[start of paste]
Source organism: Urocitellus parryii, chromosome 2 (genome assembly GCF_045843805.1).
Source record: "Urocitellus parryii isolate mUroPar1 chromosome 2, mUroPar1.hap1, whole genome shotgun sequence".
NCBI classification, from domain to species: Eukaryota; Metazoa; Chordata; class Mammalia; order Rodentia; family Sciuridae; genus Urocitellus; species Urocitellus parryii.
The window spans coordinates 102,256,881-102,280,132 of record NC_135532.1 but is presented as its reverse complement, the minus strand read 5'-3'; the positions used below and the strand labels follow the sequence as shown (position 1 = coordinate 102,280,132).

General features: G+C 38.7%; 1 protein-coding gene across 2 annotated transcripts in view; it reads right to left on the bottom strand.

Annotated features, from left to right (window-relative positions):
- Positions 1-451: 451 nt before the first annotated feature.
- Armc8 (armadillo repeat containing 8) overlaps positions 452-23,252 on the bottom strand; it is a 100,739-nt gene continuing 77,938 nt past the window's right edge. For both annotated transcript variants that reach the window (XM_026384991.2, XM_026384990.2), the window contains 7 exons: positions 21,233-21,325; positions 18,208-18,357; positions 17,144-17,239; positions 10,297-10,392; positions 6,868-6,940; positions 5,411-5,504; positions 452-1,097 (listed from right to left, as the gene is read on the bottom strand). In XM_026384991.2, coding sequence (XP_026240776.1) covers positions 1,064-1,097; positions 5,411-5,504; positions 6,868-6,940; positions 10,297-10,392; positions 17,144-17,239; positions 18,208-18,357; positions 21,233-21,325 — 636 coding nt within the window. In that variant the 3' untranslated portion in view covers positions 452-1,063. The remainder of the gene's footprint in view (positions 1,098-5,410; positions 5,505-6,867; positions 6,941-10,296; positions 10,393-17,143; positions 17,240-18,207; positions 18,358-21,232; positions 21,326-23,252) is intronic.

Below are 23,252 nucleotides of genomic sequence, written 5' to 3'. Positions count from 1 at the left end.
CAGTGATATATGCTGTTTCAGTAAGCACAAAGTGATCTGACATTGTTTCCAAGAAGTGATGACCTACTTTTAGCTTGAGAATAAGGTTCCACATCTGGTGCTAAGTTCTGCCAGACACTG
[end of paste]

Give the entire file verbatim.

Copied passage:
Source organism: Urocitellus parryii, chromosome 2 (genome assembly GCF_045843805.1).
Source record: "Urocitellus parryii isolate mUroPar1 chromosome 2, mUroPar1.hap1, whole genome shotgun sequence".
NCBI classification, from domain to species: Eukaryota; Metazoa; Chordata; class Mammalia; order Rodentia; family Sciuridae; genus Urocitellus; species Urocitellus parryii.
The window spans coordinates 102,256,881-102,280,132 of record NC_135532.1 but is presented as its reverse complement, the minus strand read 5'-3'; the positions used below and the strand labels follow the sequence as shown (position 1 = coordinate 102,280,132).

General features: G+C 38.7%; 1 protein-coding gene across 2 annotated transcripts in view; it reads right to left on the bottom strand.

Annotated features, from left to right (window-relative positions):
- Positions 1-451: 451 nt before the first annotated feature.
- Armc8 (armadillo repeat containing 8) overlaps positions 452-23,252 on the bottom strand; it is a 100,739-nt gene continuing 77,938 nt past the window's right edge. For both annotated transcript variants that reach the window (XM_026384991.2, XM_026384990.2), the window contains 7 exons: positions 21,233-21,325; positions 18,208-18,357; positions 17,144-17,239; positions 10,297-10,392; positions 6,868-6,940; positions 5,411-5,504; positions 452-1,097 (listed from right to left, as the gene is read on the bottom strand). In XM_026384991.2, coding sequence (XP_026240776.1) covers positions 1,064-1,097; positions 5,411-5,504; positions 6,868-6,940; positions 10,297-10,392; positions 17,144-17,239; positions 18,208-18,357; positions 21,233-21,325 — 636 coding nt within the window. In that variant the 3' untranslated portion in view covers positions 452-1,063. The remainder of the gene's footprint in view (positions 1,098-5,410; positions 5,505-6,867; positions 6,941-10,296; positions 10,393-17,143; positions 17,240-18,207; positions 18,358-21,232; positions 21,326-23,252) is intronic.

Below are 23,252 nucleotides of genomic sequence, written 5' to 3'. Positions count from 1 at the left end.
CAGTGATATATGCTGTTTCAGTAAGCACAAAGTGATCTGACATTGTTTCCAAGAAGTGATGACCTACTTTTAGCTTGAGAATAAGGTTCCACATCTGGTGCTAAGTTCTGCCAGACACTG